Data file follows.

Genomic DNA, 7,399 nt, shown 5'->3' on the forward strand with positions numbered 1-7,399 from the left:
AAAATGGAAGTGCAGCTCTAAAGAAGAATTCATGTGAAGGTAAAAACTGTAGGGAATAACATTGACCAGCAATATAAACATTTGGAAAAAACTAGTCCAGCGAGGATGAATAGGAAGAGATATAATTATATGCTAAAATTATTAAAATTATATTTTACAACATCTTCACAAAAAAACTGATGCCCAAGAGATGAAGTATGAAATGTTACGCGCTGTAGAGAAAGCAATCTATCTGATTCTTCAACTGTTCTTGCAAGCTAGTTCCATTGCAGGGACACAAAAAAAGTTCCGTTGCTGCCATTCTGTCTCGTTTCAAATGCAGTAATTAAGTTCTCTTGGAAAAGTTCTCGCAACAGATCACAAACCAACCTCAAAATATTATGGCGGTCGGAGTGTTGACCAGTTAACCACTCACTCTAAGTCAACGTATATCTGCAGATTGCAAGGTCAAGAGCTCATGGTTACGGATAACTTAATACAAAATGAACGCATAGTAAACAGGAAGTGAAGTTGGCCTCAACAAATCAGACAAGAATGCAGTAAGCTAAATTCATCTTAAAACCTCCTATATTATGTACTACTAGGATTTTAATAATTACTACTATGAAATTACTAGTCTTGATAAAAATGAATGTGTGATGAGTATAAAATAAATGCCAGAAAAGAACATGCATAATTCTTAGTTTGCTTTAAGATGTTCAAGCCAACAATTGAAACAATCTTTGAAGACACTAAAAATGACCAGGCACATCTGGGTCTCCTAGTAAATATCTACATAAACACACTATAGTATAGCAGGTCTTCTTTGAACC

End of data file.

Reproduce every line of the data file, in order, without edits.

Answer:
Genomic DNA, 7,399 nt, shown 5'->3' on the forward strand with positions numbered 1-7,399 from the left:
AAAATGGAAGTGCAGCTCTAAAGAAGAATTCATGTGAAGGTAAAAACTGTAGGGAATAACATTGACCAGCAATATAAACATTTGGAAAAAACTAGTCCAGCGAGGATGAATAGGAAGAGATATAATTATATGCTAAAATTATTAAAATTATATTTTACAACATCTTCACAAAAAAACTGATGCCCAAGAGATGAAGTATGAAATGTTACGCGCTGTAGAGAAAGCAATCTATCTGATTCTTCAACTGTTCTTGCAAGCTAGTTCCATTGCAGGGACACAAAAAAAGTTCCGTTGCTGCCATTCTGTCTCGTTTCAAATGCAGTAATTAAGTTCTCTTGGAAAAGTTCTCGCAACAGATCACAAACCAACCTCAAAATATTATGGCGGTCGGAGTGTTGACCAGTTAACCACTCACTCTAAGTCAACGTATATCTGCAGATTGCAAGGTCAAGAGCTCATGGTTACGGATAACTTAATACAAAATGAACGCATAGTAAACAGGAAGTGAAGTTGGCCTCAACAAATCAGACAAGAATGCAGTAAGCTAAATTCATCTTAAAACCTCCTATATTATGTACTACTAGGATTTTAATAATTACTACTATGAAATTACTAGTCTTGATAAAAATGAATGTGTGATGAGTATAAAATAAATGCCAGAAAAGAACATGCATAATTCTTAGTTTGCTTTAAGATGTTCAAGCCAACAATTGAAACAATCTTTGAAGACACTAAAAATGACCAGGCACATCTGGGTCTCCTAGTAAATATCTACATAAACACACTATAGTATAGCAGGTCTTCTTTGAACC